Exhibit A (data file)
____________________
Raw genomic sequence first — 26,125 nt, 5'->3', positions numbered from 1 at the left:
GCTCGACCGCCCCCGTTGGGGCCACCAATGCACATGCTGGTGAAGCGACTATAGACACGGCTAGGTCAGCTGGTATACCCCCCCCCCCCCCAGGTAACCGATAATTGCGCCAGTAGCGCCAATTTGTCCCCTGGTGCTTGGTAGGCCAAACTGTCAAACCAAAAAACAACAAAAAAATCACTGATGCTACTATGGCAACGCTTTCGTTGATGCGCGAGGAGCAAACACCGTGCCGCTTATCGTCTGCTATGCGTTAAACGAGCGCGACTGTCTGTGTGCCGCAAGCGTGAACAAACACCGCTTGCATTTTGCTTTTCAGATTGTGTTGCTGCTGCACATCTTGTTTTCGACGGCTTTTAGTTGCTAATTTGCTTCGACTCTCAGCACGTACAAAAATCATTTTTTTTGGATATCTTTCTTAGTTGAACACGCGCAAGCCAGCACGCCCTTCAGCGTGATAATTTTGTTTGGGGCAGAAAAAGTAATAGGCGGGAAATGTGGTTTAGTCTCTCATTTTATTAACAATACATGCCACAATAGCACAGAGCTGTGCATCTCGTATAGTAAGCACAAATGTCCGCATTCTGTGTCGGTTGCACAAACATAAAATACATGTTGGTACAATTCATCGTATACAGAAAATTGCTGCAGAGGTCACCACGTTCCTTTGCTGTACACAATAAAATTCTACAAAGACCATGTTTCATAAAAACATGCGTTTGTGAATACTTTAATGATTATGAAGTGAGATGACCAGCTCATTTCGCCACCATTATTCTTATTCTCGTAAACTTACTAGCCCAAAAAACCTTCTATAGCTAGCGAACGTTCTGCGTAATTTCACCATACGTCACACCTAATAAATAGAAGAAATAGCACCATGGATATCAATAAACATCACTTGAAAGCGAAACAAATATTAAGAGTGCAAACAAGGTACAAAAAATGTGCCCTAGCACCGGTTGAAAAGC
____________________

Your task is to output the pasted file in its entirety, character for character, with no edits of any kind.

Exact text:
Raw genomic sequence first — 26,125 nt, 5'->3', positions numbered from 1 at the left:
GCTCGACCGCCCCCGTTGGGGCCACCAATGCACATGCTGGTGAAGCGACTATAGACACGGCTAGGTCAGCTGGTATACCCCCCCCCCCCCCAGGTAACCGATAATTGCGCCAGTAGCGCCAATTTGTCCCCTGGTGCTTGGTAGGCCAAACTGTCAAACCAAAAAACAACAAAAAAATCACTGATGCTACTATGGCAACGCTTTCGTTGATGCGCGAGGAGCAAACACCGTGCCGCTTATCGTCTGCTATGCGTTAAACGAGCGCGACTGTCTGTGTGCCGCAAGCGTGAACAAACACCGCTTGCATTTTGCTTTTCAGATTGTGTTGCTGCTGCACATCTTGTTTTCGACGGCTTTTAGTTGCTAATTTGCTTCGACTCTCAGCACGTACAAAAATCATTTTTTTTGGATATCTTTCTTAGTTGAACACGCGCAAGCCAGCACGCCCTTCAGCGTGATAATTTTGTTTGGGGCAGAAAAAGTAATAGGCGGGAAATGTGGTTTAGTCTCTCATTTTATTAACAATACATGCCACAATAGCACAGAGCTGTGCATCTCGTATAGTAAGCACAAATGTCCGCATTCTGTGTCGGTTGCACAAACATAAAATACATGTTGGTACAATTCATCGTATACAGAAAATTGCTGCAGAGGTCACCACGTTCCTTTGCTGTACACAATAAAATTCTACAAAGACCATGTTTCATAAAAACATGCGTTTGTGAATACTTTAATGATTATGAAGTGAGATGACCAGCTCATTTCGCCACCATTATTCTTATTCTCGTAAACTTACTAGCCCAAAAAACCTTCTATAGCTAGCGAACGTTCTGCGTAATTTCACCATACGTCACACCTAATAAATAGAAGAAATAGCACCATGGATATCAATAAACATCACTTGAAAGCGAAACAAATATTAAGAGTGCAAACAAGGTACAAAAAATGTGCCCTAGCACCGGTTGAAAAGC